Apple's "post-PC," "new media" iDevices are selling quite nicely, thank you. Millions of people have become enthusiastic, loyal, even evangelistic customers without ever clicking a mouse on an Apple desktop or laptop computer. Given that Apple's profit from a laptop or desktop computer is several times what it is for an iDevice, it's almost imperative for them to find ways to make the Mac desktop/laptop user experience support the traits that have been most successful on iDevices. This includes, especially, the App Store.
Fans of the App Store, either on the iDevices or the Mac, point to the fact that you can have several different devices (iPad/iPhone, iMac/MacBook) using the same Apple ID, and thus can install "content" that you "purchase" on several devices; all you need to do is register them under the same ID.
But the Mac, historically, has had a rather different model. You would (and still can, fortunately; at least for now) either purchase a disk with software on it, or download a "disk image;" a file which appeared to Mac OS to be a disk. As soon as you did that, a window would open with the program icon in it and an icon for your Applications folder, and you'd drag the icon over onto the folder. The software would be copied to your hard disk, and you'd be able to then run it like any other program. Want to uninstall the program? Drag its icon to the trash.
Another benefit of that latter model is that you have actual media — either physical or virtual — which you can use to reinstall the program on your computer or, license permitting, on other computers you personally or corporately own. You're very aware during the "normal" installation process that you're working with some sort of artefact which contains the program you're installing. That artefact either is or tries reasonably successful to simulate a physical object.
We've built up certain expectations about physical objects. They exist; though they can be destroyed, they don't generally disappear without direct action by you or another person. With very few exceptions, they can be used more than once. These and other expected traits give the object some value — economic, sentimental or otherwise.
The App Store for the Mac does away with the artefact; it replaces it with an abstraction that's not "real" in any sense you can point to afterwards. To a degree that some find disturbing, it turns the product with which you previously dealt into a service. That service can become unavailable for any number of reasons, not all of which are necessarily a result of your actions or intent.
Put another way, it turns the old "software as a product" notion, and in particular the notion of free software, on their heads. Most free software licenses (try to) make clear that the user is In Charge of his or her own system, including use of the software being licensed. The copyright holder retains certain rights, but yields the remainder to the user under conditions designed to make sure that the software remains "free" in the sense that it was originally licensed. The user may examine the software, redistribute it as he got it, (under most FSF-approved licenses) can create modified or derivative works so long as they are licensed compatibly to the original, and so on. Above all else, the user has the unquestioned right to make as many backup copies of the software as desired in case the original installation becomes unavailable (hard disk crash, extreme weather event, etc.) The user has rights, and has the means to safeguard those rights by virtue of the fact that he has a physical copy of the software in its original, usable form.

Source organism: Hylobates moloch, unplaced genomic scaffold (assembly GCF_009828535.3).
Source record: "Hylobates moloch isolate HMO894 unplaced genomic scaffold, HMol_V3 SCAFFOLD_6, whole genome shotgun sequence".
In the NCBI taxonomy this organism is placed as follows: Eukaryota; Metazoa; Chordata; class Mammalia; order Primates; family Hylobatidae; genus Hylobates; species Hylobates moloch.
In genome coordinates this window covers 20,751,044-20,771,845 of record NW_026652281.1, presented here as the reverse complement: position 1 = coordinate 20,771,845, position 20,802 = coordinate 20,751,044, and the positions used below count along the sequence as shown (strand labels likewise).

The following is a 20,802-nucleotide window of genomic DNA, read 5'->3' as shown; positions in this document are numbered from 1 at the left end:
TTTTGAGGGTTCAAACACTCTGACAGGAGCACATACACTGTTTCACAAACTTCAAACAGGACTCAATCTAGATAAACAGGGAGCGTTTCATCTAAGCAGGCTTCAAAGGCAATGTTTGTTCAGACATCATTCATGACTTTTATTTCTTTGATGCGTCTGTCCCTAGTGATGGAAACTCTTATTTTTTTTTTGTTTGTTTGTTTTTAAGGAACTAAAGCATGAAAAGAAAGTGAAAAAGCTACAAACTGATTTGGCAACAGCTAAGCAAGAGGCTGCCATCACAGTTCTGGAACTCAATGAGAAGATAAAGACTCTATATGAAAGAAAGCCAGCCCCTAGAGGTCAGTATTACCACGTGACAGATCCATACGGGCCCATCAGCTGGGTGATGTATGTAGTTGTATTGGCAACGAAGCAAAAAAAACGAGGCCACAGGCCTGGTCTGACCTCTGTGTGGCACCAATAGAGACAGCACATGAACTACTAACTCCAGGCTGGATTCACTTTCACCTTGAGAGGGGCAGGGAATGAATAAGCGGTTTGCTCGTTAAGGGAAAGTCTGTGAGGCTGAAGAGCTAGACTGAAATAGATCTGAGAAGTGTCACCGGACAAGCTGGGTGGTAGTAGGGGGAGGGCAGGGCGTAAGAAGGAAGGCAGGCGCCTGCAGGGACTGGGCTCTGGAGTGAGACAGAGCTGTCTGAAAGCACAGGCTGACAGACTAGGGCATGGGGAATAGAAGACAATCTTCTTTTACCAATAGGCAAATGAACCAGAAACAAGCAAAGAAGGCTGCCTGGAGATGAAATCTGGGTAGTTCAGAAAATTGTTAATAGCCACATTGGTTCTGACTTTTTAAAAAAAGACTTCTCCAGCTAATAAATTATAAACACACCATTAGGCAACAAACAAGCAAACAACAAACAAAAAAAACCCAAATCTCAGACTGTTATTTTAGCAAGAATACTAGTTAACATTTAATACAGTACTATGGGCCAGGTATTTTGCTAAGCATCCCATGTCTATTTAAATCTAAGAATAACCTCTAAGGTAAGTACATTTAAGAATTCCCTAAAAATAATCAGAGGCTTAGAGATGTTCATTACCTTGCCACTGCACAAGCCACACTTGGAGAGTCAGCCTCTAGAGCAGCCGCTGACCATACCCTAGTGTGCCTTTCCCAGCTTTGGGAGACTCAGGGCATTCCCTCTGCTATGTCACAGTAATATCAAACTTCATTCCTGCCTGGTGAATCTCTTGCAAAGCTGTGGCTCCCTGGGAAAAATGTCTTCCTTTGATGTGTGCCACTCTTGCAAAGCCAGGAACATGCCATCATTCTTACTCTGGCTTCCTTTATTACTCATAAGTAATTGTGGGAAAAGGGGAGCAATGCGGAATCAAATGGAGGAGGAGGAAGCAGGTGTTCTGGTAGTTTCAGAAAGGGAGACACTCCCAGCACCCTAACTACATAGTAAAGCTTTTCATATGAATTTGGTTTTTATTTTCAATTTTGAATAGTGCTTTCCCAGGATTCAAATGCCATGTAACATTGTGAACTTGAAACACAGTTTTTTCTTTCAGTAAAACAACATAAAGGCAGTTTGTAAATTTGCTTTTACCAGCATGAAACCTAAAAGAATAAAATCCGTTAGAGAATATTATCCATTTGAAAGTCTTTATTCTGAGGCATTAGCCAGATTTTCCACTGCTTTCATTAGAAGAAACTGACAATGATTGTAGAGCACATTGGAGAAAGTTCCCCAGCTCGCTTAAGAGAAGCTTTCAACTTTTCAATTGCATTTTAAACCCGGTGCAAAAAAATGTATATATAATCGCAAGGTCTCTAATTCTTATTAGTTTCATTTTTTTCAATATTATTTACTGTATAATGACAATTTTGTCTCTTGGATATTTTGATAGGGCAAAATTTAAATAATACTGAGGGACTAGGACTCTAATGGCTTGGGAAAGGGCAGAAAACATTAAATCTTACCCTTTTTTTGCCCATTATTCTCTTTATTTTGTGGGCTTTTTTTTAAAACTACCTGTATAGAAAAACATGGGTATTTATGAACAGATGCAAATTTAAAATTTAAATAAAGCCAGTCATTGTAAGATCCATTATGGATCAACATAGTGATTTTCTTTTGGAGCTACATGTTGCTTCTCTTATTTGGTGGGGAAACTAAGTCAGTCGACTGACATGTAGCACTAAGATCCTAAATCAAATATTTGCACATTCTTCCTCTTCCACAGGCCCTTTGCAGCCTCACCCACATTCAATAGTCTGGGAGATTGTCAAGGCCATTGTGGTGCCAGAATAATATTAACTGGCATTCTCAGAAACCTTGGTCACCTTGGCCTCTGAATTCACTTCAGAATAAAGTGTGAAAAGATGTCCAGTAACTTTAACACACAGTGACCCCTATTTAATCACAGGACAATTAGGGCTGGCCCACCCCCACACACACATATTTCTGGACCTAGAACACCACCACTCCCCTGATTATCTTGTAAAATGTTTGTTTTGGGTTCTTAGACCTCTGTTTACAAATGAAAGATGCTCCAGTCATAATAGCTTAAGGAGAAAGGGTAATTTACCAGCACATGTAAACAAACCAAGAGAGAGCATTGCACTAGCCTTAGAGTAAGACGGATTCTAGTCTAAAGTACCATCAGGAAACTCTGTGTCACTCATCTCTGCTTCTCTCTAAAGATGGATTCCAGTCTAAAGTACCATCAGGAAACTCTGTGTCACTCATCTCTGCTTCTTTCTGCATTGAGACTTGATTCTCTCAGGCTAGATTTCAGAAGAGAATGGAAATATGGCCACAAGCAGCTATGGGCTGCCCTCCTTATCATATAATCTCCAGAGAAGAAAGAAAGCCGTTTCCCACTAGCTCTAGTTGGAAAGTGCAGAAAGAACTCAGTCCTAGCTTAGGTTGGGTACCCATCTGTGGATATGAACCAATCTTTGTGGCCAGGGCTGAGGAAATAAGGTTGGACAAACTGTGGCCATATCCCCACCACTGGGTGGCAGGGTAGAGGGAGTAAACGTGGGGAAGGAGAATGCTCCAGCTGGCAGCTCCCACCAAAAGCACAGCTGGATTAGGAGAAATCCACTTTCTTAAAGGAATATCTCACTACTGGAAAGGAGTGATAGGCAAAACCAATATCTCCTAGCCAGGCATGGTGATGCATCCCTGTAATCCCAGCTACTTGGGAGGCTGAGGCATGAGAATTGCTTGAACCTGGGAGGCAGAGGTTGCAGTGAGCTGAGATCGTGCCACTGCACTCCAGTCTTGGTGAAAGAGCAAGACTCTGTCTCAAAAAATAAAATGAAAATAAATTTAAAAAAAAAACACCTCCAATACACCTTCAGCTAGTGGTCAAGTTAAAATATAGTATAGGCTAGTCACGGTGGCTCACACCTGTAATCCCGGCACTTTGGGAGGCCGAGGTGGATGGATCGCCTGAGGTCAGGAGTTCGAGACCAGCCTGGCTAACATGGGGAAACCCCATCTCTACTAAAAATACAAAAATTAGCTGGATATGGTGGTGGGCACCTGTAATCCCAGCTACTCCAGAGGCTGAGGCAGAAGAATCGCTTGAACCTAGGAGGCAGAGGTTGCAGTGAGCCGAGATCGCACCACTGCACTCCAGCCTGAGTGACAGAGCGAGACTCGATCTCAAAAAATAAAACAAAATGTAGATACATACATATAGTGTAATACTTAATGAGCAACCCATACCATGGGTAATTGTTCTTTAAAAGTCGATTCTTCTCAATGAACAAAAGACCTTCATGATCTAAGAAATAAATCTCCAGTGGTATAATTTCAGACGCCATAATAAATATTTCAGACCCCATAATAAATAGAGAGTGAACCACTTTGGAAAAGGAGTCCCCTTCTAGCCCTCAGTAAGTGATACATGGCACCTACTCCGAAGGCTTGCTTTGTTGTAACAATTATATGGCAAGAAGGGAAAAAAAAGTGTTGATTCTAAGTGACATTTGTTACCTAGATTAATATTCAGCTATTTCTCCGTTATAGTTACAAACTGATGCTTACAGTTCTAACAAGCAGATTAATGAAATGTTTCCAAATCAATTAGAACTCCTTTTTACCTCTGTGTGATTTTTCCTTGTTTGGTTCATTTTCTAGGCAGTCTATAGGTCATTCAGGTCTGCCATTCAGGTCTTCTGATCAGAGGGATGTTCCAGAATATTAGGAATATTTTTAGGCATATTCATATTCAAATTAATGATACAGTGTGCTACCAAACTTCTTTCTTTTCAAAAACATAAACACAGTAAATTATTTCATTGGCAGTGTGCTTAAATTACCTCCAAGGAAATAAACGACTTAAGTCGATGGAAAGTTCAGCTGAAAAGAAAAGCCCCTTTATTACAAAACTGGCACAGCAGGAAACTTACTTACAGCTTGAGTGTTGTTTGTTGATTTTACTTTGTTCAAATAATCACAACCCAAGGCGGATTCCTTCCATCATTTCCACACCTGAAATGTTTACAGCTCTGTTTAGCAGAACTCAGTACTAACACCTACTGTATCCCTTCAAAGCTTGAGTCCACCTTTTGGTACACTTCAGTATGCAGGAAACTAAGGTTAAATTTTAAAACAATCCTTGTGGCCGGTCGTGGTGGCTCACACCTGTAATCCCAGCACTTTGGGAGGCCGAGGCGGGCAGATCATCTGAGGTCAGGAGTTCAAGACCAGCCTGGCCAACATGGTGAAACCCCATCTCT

The App Store says "Mr User, you don't have to worry your pretty little head with any of that. You just point-and-click your way through the store, and when you check out, the software will be installed automatically on your system." That's great — so far as it goes. But there's no option, at least none that I have yet found, to retain a copy of the disk-image file(s) for the software you just licensed. If your drive goes south for the winter and doesn't come back, you "just" replace the drive, reinstall Mac OS X and install all your apps from the App Store.
That's fine for small programs, especially if you have a high-speed Internet connection using a properly managed ISP. But, unlike the App Store for iDevices, several programs licensed through the App Store for the Mac are in the hundreds-of-megabytes-to-gigabytes range. Try downloading Xcode 4 on a 128K ISDN line. And iLife. And iWork. And... you see the problem. Wouldn't it be much better if you at least had the option to manage all that locally, yourself, the way it's traditionally been for the Mac? And that doesn't even take into account Apple's well-documented "control-freakery," where software available one day — or even already installed on your system — may not be available the next. Even if we give Apple the benefit of all doubt, ascribing to them motives as pure as the driven snow, there's still a real problem here.
The iTunes Music Store has now moved away from "protected" DRM-encumbered music, because customers made it clear that they wouldn't stand for the inconvenience and loss of control over product that they had paid for. I can back up my iTunes library however I wish, and be reasonably confident that should anything happen to my Mac, I'll be able to restore the library on my new replacement Mac without downloading it all again from the ITMS.
Why can't I have that same confidence with the software products I license through the App Store? Apple aren't the only ones who think they should have a fair amount of control over "their" "stuff."